New camcorders promise HD for the novice

The HDC-HS9 boasts a 60GB hard disk

Panasonic’s HDC-SD5 was the surprise camcorder hit of 2007, ending the year as the number one-selling HD model. Its HDC-SX5 hybrid sibling has won a few critical plaudits, too. Now Panasonic has launched follow-ups in the shape of the HDC-SD9 and HDC-HS9 at its

HD Networking Convention 2008

in Valencia, Spain.

First previewed at CES in January, the new camcorders pack a lot of technology to help the novice video maker. The HDC-SD9 is the pure SD memory-based version, and is slightly smaller than its SD5 predecessor. The HDC-HS9 is quite a bit fatter, as it also incorporates a 60GB hard disk.

Other than that, the two models have basically the same specification. Both use a three-CCD light sensor system, with one chip for each colour channel. This makes for improved colour fidelity. They both have optical image stabilisation, too, which keeps shaky camerawork stable without the quality issues of the cheaper electronic variety. But these features are nothing new from the previous models.

What is new is the extra electronics Panasonic has added on the top. First of all, these camcorders at last record Full HD. Not only are they capable of 1,920 x 1,080 video, they can shoot with progressive scanning, where their predecessors still used interlacing. Using the H.264-based AVCHD format, the top data rate has been bumped up to 17Mbps, too.

This is the highest we’ve seen in an AVCHD camcorder yet, although you will only fit half an hour on a 4GB SDHC card at this rate. Panasonic’s new 32GB SDHC card would be a better bet.

New technologies for the novice

Another new addition to the electronic wizardry is Face Detection, a technology starting to become familiar in digital cameras. This picks up human faces and then ensures they are exposed correctly. So if your subjects are standing in front of a bright sky, they won’t look too dark. The SD9 and HS9 can now perform the same trick with video, although Sony is also introducing something similar in its camcorders.

To further assist the novice, Panasonic has added the Intelligent Shooting Guide. Unlike other technologies for making camcorder usage easier, this merely lets you know when it thinks you are doing things wrong. It’s still up to you to correct the situation. For example, if you are panning too fast or shooting a backlit subject, or you have Low Light turned on when the lighting conditions are fine, the Intelligent Shooting Guide will suggest how you can improve matters.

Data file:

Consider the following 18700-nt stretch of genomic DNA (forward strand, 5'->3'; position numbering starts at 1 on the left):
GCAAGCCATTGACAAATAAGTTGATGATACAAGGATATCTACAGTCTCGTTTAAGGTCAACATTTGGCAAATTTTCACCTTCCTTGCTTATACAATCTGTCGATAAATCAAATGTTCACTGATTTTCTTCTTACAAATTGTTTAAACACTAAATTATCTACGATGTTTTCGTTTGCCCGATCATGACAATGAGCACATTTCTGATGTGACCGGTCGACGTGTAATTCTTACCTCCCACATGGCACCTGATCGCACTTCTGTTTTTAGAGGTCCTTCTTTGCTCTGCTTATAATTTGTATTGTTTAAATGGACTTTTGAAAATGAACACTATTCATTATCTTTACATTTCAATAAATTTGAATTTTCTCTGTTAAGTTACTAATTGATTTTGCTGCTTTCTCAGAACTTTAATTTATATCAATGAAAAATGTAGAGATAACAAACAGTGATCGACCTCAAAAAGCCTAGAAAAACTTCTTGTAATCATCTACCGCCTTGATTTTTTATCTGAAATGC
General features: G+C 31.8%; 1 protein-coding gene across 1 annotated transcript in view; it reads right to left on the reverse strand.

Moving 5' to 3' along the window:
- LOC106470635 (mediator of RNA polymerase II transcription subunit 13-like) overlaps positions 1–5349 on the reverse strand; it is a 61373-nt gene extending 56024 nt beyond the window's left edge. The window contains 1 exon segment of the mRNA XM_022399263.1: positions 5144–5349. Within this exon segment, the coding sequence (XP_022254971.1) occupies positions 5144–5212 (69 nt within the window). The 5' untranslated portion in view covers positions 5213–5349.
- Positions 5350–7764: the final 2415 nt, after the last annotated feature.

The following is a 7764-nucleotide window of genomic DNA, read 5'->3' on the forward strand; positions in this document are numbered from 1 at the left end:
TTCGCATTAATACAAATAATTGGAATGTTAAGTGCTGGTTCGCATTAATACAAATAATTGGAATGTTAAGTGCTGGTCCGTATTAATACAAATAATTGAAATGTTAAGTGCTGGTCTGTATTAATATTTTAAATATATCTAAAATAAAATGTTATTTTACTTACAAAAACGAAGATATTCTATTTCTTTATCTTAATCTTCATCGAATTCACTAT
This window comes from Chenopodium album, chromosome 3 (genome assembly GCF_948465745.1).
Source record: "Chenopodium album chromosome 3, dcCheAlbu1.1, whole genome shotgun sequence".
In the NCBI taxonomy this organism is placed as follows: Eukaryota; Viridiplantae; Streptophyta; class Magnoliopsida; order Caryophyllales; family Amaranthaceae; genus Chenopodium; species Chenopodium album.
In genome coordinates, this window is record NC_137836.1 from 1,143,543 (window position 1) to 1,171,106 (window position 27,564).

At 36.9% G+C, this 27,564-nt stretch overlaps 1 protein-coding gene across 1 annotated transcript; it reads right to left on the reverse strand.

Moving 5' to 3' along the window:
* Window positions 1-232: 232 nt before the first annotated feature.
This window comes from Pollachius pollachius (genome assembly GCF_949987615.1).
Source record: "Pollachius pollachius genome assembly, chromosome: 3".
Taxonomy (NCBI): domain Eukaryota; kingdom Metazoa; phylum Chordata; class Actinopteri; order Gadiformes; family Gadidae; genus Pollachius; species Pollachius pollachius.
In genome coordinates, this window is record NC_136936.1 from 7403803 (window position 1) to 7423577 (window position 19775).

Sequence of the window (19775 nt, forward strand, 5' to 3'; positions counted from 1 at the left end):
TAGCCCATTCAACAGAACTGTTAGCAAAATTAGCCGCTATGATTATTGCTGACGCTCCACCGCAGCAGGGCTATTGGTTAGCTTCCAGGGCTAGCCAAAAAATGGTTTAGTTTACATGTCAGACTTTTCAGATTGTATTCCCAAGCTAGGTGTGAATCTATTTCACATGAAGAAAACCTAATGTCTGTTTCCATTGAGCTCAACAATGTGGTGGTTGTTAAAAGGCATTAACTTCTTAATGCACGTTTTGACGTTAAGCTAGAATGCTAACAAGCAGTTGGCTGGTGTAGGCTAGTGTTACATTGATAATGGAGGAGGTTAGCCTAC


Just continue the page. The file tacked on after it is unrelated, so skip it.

The SD9 and HS9 don’t have the facility to add your own external microphone, which does limit them to the point-and-shoot user. But they do have the ability to record 5.1 sound using an array of five microphones arranged in a cross.

These allow the camcorders to position sound front and back, but also enable a couple of other useful abilities. As well as making the Zoom Mic more effective, they are also called upon for the Focus Mic function. This cancels out extraneous noise coming from sources not currently in the video frame, reducing background sound.

Panasonic has also carried the Digital Cinema Colour it is introducing with its VIErA TVs over to the new camcorders. This uses the xvYCC colour space to create even more faithful and vibrant images, but you will need a Panasonic VIErA TV which also supports Panasonic’s Digital Cinema Colour to see the end results. For the budding Eadweard Muybridges, the new camcorders can shoot 2.1megapixel still images in a burst of up to 72 in three seconds – perfect for analysing how your pet dog runs or to find out what’s wrong with your cricket batting.

Is that a camcorder in your pocket?

Both camcorders are officially on sale in the UK right now, so should be available from your favourite online shop very soon. In terms of raw camcorder capabilities, the SD9 and HS9 aren’t a huge leap away from their predecessors. But with the market veering away from enthusiastic hobbyists towards the novice, they both look like worthwhile improvements.

The HS9 is already apparently selling very well in Japan. But for sheer gadget desirability the SD9 wins hands down. It’s so small and light there will be little excuse not to have it on you at all times.